Inheritance Tax at record levels, but Business Relief can help

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June 11, 2024

Inheritance Tax (IHT) has reached a record level in the UK, with £7.5 billion flowing into Treasury coffers in 2023/24, up from £7.1 billion the previous tax year. One key reason for this growing tax take is rising property prices – the average house price in the UK has reached £288,949 according to Halifax – which, coupled with the lack of increase in the basic IHT thresholds since 2009/10, means more people are being pulled into the IHT net.

Currently your estate will face IHT at 40% if it exceeds £325,000. There is another allowance – the Residential Nil Rate Band – which gives you an additional £175,000 which can be used to pass your home to a direct descendant, such as your child or grandchild. This means you have a maximum of £500,000 that you can have in your estate before IHT is applied if you have children. But you can also use any of your spouse’s allowance that has been left unused if they died before you do.

Aside from this, there are numerous ways you can reduce your IHT liability during your lifetime, including making financial or asset-based gifts to relatives, using trusts effectively, and even surviving a gift you make by at least seven years. But one other way you can reduce your IHT liability is by using Business Relief.

How does Business Relief help to reduce IHT?

Business Relief is available for business owners, and on investments in companies that qualify for it. These shares can be within private companies, or companies listed on Alternative Investment Market (AIM) – the exchange for fledgling companies. Since these companies are smaller and often less established than those on the larger stock exchanges, such as the FTSE100 or the FTSE250, there is a higher risk of losing any investment you make. It may be harder to sell the shares in a private or smaller company if you needed to.

But on the plus side, any investment in a qualifying company is outside of the IHT net after just two years, rather than the seven years required for Potentially Exempt Transfers.

Will the investment always qualify for Business Relief?

You need to be holding the qualifying investment to get Business Relief when you die. But if the company has been successful and is listed on a larger exchange, such as the FTSE100, then it will no longer qualify for Business Relief. So, you need to keep a close eye on these investments if you want to be able to use them for IHT planning. You might need to invest in another company which will then need to be held for a further two years to qualify.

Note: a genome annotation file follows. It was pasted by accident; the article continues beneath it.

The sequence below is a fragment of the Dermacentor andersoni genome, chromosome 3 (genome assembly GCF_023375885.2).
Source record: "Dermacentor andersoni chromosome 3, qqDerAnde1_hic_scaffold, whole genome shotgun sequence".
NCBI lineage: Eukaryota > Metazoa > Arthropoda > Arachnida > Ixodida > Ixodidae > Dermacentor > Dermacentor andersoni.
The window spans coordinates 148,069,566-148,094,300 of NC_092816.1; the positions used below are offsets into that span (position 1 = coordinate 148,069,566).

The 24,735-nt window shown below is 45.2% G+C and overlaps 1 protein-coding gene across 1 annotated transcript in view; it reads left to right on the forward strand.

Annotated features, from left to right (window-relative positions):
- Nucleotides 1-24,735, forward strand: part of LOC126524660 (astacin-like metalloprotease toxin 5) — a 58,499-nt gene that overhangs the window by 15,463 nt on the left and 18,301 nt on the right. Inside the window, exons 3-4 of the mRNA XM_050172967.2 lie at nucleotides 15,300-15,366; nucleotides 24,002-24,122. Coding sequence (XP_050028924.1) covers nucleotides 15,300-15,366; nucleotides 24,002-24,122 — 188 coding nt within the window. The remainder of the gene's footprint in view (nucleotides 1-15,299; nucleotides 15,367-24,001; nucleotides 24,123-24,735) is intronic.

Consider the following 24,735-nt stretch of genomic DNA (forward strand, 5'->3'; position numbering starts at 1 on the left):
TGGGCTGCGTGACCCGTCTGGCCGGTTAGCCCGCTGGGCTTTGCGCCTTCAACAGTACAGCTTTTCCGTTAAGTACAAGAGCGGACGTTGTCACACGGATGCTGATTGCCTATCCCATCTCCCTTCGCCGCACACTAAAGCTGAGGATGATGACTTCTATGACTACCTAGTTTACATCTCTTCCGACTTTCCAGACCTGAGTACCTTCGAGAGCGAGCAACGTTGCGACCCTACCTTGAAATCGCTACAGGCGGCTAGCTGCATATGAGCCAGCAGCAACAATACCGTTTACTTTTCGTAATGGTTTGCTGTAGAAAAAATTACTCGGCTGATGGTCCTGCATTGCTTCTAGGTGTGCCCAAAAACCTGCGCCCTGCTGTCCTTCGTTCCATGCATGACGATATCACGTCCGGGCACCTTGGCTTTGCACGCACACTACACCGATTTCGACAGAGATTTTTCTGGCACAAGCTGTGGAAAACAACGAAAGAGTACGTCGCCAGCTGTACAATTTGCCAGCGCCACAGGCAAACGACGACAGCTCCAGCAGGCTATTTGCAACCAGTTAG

Another major benefit of using Business Relief is that the investment will be in your name, and if you need to have access to that money, then you can get it – if you are able to sell your shares in the company. This way you are not relinquishing control of your own assets while you are still alive.

What about if I am a business owner – what can I do?

If you own a business, then you can benefit from Business Relief on your own business if you die while you still own it. If there is a property associated with the business, there are a range of reliefs you can access. For example: 

For deaths and transfers, on or after 6 April 1996, the categories of property which can qualify as relevant business property are broadly as follows with rate of relief:

  • Property consisting of a business or interest in a business: 100% relief.
  • Control holdings of unquoted securities in a company: 100% relief.
  • Unquoted shares in a company: 100% relief.
  • Control holdings of quoted shares in a company: 50% relief.
  • Land, buildings, machinery or plant used by a company controlled by the transferor or by a partnership of which the transferor was a member: 50% relief.
  • Settled land, buildings, machinery or plant in which the transferor had an interest in possession and used in his business (This applies to lifetime transfers only): 50% relief.

Source: M&G Wealth

There are various other ways business owners’ estates can benefit from Business Relief, but it is a complex area. You can find more information on Business Relief and how it works on GOV.UK. But the best way to maximise any benefit is to speak to your accountant, who can explain everything to you to ensure you don’t fall foul of the rules.


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